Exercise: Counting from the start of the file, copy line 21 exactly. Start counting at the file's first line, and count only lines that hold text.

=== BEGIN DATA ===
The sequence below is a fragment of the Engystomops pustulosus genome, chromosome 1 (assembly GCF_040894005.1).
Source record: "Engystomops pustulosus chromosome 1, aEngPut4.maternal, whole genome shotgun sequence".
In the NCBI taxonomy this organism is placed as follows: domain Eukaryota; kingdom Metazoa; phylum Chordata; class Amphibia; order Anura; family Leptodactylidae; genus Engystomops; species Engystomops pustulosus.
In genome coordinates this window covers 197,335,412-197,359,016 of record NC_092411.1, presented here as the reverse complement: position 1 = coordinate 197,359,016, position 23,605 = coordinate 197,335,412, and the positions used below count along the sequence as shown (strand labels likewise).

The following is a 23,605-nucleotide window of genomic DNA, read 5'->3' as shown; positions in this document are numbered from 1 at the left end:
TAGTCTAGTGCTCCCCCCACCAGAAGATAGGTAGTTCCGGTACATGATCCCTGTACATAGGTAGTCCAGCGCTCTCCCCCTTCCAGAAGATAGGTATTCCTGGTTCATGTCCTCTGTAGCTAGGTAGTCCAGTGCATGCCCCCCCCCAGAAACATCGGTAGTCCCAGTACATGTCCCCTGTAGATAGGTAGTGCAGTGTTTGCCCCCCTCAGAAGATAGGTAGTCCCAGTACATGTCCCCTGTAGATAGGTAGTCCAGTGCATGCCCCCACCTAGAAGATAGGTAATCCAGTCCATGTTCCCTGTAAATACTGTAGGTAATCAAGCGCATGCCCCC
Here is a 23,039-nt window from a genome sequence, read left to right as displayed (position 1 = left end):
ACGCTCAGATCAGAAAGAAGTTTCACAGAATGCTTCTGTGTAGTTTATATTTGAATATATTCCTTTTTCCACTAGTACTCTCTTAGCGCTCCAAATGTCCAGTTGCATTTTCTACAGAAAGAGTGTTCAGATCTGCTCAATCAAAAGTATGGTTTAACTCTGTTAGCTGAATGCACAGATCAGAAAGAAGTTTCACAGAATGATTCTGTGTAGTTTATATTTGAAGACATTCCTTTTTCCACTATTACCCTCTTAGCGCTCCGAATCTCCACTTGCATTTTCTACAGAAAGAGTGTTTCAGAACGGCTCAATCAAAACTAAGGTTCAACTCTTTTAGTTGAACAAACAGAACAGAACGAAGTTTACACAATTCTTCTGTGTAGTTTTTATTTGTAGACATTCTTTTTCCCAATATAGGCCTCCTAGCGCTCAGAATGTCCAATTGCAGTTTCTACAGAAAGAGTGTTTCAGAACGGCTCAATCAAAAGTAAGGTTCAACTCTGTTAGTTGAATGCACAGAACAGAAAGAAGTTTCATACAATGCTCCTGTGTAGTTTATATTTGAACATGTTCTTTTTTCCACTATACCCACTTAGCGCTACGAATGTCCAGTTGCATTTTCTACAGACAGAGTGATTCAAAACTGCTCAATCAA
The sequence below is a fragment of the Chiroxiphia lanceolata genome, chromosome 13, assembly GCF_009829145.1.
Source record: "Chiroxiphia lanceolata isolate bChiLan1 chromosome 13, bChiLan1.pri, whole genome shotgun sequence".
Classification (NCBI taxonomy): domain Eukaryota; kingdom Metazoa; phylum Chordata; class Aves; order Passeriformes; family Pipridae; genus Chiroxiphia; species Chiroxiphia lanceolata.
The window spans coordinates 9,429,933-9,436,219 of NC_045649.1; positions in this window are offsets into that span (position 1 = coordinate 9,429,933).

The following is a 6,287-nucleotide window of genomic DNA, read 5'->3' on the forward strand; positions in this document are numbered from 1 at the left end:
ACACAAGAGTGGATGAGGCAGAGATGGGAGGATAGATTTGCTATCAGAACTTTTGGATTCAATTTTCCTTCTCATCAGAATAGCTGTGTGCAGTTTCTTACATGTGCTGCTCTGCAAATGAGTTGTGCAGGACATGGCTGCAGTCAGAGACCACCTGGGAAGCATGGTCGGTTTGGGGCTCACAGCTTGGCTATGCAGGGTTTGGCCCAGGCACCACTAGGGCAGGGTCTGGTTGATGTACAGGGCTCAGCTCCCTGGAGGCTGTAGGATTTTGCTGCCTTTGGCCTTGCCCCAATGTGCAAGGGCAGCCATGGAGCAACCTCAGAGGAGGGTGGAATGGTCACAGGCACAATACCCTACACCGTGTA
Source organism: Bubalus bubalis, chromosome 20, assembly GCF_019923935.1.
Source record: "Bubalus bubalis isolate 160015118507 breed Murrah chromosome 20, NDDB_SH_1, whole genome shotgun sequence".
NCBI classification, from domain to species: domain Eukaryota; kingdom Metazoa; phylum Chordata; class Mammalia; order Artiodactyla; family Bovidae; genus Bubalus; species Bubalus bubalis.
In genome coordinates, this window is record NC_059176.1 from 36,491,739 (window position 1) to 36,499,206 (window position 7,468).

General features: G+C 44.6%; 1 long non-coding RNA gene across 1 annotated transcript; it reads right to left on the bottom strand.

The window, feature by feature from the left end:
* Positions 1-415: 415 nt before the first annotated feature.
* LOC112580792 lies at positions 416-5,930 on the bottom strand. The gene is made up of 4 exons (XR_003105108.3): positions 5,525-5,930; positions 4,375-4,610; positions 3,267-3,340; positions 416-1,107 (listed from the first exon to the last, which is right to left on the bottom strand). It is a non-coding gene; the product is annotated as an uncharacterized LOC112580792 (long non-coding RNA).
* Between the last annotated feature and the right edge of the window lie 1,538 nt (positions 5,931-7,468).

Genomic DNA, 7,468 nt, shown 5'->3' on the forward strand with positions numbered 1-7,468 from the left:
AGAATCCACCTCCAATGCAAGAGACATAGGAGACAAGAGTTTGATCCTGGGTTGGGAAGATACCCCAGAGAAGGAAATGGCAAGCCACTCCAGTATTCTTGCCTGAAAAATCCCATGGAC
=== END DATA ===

* Positions 1-415: 415 nt before the first annotated feature.